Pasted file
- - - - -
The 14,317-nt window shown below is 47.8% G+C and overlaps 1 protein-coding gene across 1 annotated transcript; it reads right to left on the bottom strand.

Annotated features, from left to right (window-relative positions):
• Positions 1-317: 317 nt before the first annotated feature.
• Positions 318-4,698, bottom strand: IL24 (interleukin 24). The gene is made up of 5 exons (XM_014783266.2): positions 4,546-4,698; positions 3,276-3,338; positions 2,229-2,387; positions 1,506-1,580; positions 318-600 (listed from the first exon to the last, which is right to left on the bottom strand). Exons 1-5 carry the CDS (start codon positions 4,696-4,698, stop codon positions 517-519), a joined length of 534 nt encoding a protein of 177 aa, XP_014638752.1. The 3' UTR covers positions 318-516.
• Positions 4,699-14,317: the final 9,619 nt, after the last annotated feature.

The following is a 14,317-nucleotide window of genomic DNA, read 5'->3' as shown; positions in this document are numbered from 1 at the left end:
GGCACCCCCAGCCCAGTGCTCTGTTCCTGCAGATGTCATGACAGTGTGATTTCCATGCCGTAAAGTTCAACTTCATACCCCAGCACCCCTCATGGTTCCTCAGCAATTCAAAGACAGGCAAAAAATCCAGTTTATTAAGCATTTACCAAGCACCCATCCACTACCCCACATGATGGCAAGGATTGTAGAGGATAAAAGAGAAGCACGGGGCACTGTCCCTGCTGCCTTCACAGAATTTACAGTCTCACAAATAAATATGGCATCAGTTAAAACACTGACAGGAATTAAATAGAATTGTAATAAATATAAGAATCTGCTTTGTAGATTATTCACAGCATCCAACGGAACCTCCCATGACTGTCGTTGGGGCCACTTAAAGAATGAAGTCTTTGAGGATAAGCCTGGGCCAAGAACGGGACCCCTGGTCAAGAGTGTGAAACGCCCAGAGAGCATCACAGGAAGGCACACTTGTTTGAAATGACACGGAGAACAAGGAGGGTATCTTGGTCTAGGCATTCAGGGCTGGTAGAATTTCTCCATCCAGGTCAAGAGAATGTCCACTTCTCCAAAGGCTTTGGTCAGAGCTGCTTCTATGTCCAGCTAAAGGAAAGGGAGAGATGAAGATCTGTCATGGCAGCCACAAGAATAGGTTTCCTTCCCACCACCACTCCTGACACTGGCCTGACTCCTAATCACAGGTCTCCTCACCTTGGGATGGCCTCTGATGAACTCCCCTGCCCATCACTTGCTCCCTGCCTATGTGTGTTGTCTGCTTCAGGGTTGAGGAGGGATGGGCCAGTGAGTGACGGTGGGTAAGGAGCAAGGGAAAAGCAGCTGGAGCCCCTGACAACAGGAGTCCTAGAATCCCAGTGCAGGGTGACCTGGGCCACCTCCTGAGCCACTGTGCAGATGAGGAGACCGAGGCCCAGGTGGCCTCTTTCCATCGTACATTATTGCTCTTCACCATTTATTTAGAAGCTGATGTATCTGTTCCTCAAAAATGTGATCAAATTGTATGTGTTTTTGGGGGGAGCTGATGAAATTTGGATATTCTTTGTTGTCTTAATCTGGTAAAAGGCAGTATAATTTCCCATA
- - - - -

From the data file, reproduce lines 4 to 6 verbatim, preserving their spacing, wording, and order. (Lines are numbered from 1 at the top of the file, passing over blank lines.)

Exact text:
• Positions 318-4,698, bottom strand: IL24 (interleukin 24). The gene is made up of 5 exons (XM_014783266.2): positions 4,546-4,698; positions 3,276-3,338; positions 2,229-2,387; positions 1,506-1,580; positions 318-600 (listed from the first exon to the last, which is right to left on the bottom strand). Exons 1-5 carry the CDS (start codon positions 4,696-4,698, stop codon positions 517-519), a joined length of 534 nt encoding a protein of 177 aa, XP_014638752.1. The 3' UTR covers positions 318-516.
• Positions 4,699-14,317: the final 9,619 nt, after the last annotated feature.

The following is a 14,317-nucleotide window of genomic DNA, read 5'->3' as shown; positions in this document are numbered from 1 at the left end: